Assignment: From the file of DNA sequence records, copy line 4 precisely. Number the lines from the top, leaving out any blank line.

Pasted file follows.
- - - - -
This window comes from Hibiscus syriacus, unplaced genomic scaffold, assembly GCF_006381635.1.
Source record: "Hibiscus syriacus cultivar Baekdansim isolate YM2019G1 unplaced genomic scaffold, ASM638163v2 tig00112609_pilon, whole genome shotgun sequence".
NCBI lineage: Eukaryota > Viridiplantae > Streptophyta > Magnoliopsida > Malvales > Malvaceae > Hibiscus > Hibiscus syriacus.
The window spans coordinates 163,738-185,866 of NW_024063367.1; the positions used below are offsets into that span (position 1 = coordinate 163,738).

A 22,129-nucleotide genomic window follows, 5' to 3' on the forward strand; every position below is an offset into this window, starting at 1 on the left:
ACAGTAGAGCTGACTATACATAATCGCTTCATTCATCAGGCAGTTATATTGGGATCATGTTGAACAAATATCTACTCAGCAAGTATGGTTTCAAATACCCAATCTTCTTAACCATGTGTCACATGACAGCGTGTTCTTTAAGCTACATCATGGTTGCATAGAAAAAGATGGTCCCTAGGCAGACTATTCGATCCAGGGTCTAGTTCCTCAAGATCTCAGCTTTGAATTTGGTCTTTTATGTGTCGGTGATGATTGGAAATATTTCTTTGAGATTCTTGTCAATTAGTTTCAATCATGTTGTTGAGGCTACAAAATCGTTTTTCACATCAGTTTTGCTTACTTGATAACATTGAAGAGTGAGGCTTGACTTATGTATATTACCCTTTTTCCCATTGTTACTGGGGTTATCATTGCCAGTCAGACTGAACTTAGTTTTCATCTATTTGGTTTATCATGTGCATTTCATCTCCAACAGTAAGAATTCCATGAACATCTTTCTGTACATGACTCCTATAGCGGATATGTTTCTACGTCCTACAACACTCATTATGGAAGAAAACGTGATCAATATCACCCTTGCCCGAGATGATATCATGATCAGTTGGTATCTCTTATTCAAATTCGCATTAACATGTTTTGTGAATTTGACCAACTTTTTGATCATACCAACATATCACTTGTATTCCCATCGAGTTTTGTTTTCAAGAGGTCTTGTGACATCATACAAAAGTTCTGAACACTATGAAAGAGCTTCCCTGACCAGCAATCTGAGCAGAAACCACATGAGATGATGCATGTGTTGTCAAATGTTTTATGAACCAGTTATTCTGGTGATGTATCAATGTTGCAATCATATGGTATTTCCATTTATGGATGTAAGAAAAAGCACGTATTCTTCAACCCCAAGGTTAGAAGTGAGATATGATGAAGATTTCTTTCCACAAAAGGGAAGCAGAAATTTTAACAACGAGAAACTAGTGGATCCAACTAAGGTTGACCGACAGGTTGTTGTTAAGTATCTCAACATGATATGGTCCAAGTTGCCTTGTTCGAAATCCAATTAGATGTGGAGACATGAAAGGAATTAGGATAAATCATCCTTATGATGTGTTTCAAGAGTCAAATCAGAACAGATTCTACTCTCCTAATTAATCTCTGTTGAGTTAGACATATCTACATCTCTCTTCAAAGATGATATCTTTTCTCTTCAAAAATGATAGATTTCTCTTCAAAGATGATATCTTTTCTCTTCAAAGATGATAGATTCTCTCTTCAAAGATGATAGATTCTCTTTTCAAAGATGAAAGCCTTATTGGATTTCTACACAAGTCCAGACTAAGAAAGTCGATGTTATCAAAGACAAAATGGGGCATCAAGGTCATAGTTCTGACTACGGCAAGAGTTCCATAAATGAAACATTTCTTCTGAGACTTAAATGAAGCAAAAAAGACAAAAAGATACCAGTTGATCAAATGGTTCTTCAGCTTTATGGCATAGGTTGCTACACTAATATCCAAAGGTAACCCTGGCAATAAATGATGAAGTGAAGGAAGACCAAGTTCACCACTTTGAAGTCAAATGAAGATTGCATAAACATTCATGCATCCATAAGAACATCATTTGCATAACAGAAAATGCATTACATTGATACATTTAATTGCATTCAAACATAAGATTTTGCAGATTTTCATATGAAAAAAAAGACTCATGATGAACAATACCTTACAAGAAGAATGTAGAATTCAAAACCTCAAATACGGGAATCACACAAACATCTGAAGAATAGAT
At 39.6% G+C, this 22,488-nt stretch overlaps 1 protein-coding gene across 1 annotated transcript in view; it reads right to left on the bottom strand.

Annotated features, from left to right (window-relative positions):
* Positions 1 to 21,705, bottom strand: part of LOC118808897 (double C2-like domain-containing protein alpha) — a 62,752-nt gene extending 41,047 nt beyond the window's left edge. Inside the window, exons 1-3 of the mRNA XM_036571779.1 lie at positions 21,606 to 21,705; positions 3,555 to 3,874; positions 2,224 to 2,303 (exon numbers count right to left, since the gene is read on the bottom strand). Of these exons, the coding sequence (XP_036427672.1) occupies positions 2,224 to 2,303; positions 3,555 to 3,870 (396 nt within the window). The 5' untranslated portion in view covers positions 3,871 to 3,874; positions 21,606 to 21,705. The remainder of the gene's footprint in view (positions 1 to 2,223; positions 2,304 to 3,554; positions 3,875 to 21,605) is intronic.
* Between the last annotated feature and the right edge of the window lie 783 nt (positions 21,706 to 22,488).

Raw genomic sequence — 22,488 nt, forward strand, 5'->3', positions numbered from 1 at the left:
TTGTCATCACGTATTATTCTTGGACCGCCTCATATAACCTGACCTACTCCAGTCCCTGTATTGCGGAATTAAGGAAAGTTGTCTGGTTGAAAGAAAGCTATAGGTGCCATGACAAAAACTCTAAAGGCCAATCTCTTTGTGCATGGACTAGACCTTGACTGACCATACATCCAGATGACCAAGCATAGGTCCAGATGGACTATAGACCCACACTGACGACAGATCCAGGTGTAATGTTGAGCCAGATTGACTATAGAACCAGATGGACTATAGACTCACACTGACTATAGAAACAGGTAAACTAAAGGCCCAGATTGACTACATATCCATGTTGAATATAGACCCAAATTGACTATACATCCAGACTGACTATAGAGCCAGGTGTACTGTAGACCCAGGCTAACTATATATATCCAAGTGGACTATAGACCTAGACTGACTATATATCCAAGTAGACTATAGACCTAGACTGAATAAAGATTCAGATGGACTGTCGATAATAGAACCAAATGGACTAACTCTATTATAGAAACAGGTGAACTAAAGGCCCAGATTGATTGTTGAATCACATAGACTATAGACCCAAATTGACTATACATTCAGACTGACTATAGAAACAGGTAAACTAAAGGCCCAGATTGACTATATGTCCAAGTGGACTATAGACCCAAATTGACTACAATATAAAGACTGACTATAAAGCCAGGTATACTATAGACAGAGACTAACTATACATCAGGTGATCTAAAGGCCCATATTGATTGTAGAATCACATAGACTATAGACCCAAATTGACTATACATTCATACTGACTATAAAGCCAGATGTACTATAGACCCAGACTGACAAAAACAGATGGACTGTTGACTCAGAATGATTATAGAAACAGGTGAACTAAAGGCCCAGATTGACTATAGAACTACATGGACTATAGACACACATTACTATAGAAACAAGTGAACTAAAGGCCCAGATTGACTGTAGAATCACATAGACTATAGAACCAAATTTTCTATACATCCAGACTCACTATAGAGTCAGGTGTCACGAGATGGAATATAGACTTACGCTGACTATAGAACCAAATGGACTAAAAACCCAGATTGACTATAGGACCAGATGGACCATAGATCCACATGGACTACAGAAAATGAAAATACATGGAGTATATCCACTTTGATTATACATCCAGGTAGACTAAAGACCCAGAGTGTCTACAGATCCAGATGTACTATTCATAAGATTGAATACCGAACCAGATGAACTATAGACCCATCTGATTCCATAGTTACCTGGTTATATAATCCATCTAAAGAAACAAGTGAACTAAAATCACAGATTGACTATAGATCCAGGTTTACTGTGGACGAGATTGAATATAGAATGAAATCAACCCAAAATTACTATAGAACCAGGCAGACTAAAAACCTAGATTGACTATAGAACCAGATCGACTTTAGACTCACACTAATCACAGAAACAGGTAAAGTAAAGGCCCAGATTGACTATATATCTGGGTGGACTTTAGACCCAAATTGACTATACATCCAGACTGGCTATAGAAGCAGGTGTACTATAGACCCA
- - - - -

The window spans coordinates 163,738-185,866 of NW_024063367.1; the positions used below are offsets into that span (position 1 = coordinate 163,738).